Vogue banks on motherhood while Lucy begs us not to switch off...
I learned quite a lot while watching Vogue: Going It Alone (RTÉ2), which concerned the growing number of women opting for single motherhood via sperm banks and other anonymous forms of conception.
I learned, for instance, that although Vogue was no longer married (to ex-Westlife singer Brian McFadden) she was "really happy" in her current relationship. However, her biological clock was now "ticking" and she wanted to have children. Indeed, this was "one of life's biggest decisions: whether to have kids and when to have them".
But, as she pointed out, "to have a baby you need sperm", so off she went to Denmark, a "weirdly clean" place where the men were "absolute rides" and where "I'm going to be surrounded in sperm".
Surrounded by surely, Vogue, but anyway what she meant that she was visiting a Danish sperm bank that had already provided the raw material for 1,500 babies in Ireland and 60,000 worldwide.
She also visited Ed, a pudgy, middle-aged guy in the Netherlands, who provided brief no-strings-attached sexual encounters for women who wanted to get pregnant. Why anyone would wish to conceive a child with Ed puzzled both myself and Vogue. As for the foreplay that might be involved, Vogue confided (somewhat extraneously, I thought): "My sister's a lesbian and she would definitely not want to be touching willy."
What all this added up to remained unclear. Vogue herself is a personable presenter, as has been evident from other documentaries she's hosted, yet, though some interesting ethical and biological points were made here, there was a titillatory aspect to the film that undercut her earnest enquiries.
In this week's Living with Lucy (TV3), earnest enquiry seemed a very tenuous reason for spending three days in the home of Katie Hopkins, the English "media personality" who has made a name for herself with her noxious views on race and other matters.
"I understand why she's so hated", Lucy said at the outset, confiding also that some of Hopkins's views "have disgusted me", but as soon as she entered the premises, it was back to her familiar ecstatic mode: "I love your house! I love your kitchen! It's gorgeous!"
Maybe something got said as the programme neared its end, but after spending 30 minutes in the company of this awful, publicity-loving bigot I decided to leave her to Lucy. "Don't turn off your tellies just yet", the presenter had pleaded near the outset. Well, I gave it half an hour.
In the second episode of Acceptable Risk (RTÉ1), a Montreal police chief pondered the murder of Sarah's husband: "A dead American working out of Ireland for a Swiss company, whose death in Canada excites the interest of the German security services. Quite a headache". Indeed.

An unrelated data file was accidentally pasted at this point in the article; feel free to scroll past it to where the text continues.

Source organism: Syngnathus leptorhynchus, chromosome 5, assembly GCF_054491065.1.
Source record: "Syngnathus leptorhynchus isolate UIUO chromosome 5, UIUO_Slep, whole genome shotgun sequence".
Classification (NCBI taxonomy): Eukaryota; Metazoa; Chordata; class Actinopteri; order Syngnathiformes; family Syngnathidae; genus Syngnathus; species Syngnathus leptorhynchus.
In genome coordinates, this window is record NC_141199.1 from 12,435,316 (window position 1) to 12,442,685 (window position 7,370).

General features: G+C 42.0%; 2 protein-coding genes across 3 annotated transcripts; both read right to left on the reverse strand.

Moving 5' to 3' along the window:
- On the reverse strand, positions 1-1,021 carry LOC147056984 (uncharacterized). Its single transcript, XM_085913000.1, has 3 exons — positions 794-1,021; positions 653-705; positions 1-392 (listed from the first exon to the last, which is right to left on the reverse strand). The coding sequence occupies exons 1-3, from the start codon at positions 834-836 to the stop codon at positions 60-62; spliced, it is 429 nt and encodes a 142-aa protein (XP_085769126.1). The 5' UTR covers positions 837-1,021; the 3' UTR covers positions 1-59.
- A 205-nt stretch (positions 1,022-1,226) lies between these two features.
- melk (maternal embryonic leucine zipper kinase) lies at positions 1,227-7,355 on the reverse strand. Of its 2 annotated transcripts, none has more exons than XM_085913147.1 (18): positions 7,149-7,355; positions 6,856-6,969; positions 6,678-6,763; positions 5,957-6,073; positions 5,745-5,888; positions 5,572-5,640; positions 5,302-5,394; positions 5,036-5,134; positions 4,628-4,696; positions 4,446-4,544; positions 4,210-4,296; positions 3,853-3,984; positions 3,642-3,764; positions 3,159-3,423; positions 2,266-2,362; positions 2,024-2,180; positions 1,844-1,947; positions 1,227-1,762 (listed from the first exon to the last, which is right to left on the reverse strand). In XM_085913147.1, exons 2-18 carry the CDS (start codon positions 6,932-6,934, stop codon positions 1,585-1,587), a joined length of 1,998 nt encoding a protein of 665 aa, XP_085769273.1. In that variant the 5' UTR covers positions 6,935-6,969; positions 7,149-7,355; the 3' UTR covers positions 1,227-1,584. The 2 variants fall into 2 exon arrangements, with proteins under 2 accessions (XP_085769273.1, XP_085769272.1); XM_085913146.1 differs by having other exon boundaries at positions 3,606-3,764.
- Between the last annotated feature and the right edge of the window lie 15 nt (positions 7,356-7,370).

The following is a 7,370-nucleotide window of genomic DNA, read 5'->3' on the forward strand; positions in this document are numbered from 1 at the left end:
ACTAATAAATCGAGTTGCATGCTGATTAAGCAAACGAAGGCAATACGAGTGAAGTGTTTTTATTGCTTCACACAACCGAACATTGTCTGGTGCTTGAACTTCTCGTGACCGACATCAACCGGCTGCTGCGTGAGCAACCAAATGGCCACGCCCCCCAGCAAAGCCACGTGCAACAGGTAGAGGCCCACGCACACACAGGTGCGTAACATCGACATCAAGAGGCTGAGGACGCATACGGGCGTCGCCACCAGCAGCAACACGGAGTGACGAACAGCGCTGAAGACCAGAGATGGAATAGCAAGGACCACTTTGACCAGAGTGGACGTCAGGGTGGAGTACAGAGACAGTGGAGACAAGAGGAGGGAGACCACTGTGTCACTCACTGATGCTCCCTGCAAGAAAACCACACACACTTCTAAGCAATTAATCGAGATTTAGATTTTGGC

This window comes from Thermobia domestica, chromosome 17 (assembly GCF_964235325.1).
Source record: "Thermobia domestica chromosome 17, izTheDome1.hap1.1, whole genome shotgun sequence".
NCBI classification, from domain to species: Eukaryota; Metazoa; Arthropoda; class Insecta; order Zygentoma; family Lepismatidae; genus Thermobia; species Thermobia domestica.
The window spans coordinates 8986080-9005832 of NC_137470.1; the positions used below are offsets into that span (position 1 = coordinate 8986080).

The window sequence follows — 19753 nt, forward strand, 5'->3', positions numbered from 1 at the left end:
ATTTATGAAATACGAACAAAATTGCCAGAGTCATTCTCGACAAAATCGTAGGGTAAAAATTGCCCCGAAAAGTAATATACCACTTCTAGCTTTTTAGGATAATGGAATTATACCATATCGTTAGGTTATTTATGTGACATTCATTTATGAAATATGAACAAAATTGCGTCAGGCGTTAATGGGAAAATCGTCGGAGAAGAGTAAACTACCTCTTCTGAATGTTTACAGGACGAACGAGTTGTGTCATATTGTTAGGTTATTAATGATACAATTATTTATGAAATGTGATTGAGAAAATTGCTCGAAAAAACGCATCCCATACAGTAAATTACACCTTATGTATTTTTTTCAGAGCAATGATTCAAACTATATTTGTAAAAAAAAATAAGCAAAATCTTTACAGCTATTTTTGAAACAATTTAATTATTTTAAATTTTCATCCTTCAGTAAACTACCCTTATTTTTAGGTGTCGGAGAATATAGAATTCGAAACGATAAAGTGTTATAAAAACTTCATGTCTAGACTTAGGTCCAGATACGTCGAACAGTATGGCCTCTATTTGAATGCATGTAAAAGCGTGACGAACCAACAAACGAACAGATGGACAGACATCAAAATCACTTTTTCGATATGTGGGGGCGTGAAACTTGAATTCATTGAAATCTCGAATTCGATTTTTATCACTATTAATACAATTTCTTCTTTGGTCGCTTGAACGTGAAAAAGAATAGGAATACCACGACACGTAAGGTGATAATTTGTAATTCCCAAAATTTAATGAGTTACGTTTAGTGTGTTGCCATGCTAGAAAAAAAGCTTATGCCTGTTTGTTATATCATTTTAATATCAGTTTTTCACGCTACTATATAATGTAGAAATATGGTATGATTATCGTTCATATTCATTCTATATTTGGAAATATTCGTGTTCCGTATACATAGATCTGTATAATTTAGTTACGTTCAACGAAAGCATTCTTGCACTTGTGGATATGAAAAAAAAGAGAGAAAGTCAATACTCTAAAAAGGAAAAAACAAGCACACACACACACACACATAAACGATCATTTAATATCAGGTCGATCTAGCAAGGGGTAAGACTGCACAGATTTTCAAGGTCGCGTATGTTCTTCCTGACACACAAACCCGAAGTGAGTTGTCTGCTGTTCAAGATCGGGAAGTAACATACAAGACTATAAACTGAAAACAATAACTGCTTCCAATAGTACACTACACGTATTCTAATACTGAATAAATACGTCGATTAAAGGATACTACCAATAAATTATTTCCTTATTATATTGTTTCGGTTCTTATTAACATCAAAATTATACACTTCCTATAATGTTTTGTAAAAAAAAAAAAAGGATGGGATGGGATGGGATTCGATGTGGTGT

Back in Dublin, Sarah was also trying to make sense of it all, declaring of her dead hubby: "If I don't know who he was, how do I know who I am anymore?" The viewer, meanwhile, simply didn't know what was going on.
Still, there was lots of dodgy acting to be savoured, some of it perpetrated by performers capable of much better - Elaine Cassidy's Sarah managing only two facial expressions: woebegone and very cross. Meanwhile, Risteárd Cooper's security chief spent the entire episode in a coma, maybe from reading the script.
Dermot Bannon and the Big Build (RTÉ1) wasn't about Dermot Bannon at all except that Bannon is RTÉ's favourite, indeed only, architect and thus must get his name into the title of anything he presents.
Here he was fronting a film about the creation of the new Royal College of Surgeons building off St Stephen's Green, and it was all a bit of a love-in as he introduced construction director Carol Smillie ("one of my oldest friends") and Peter McGovern ("one of the most demanding architects around").
They obviously knew what they were doing, even if for much of the time the viewer hadn't a clue what was going on. According to city council regulations, four of the 10 storeys had to be underground, but what exactly this entailed wasn't made clear.
Instead, there were the usual clichés about looming deadlines and on-site tensions, all intended to provide a degree of excitement, but in truth, the film was deadly dull. The finished building looked great, though.
Boris Johnson came to the attention of most people when guesting more than a decade ago on Have I Got News for You, where his buffoonish posh boy act was quite endearing.
Since then, though, his talent to amuse has worn very thin and he was probably more instrumental than anyone else in pushing Britain into its current Brexit debacle - even if the agenda there was typically self-serving.
In Boris Johnson: Blond Ambition (Channel 4), a camera crew followed the now foreign secretary around the world, recording his every U-turn and gaffe - including his public recitation in Myanmar of Kipling's colonialist poem, 'On the Road to Mandalay', while the ambassador tried to get him to shut up.
Various toadying Tories were also interviewed, almost all of them sucking up to Johnson, whom they plainly regard as the next prime minister. Theresa May will rue the day she gave him a cabinet job.
Colonialism is also at the heart of new drama series The Last Post (BBC1), which concerns the British occupation of Aden (now Yemen) in the 1960s. It's well scripted and acted, even if some of the points being made seem overly weighted with hindsight, as in "I think torture is the best recruiting sergeant for terrorists".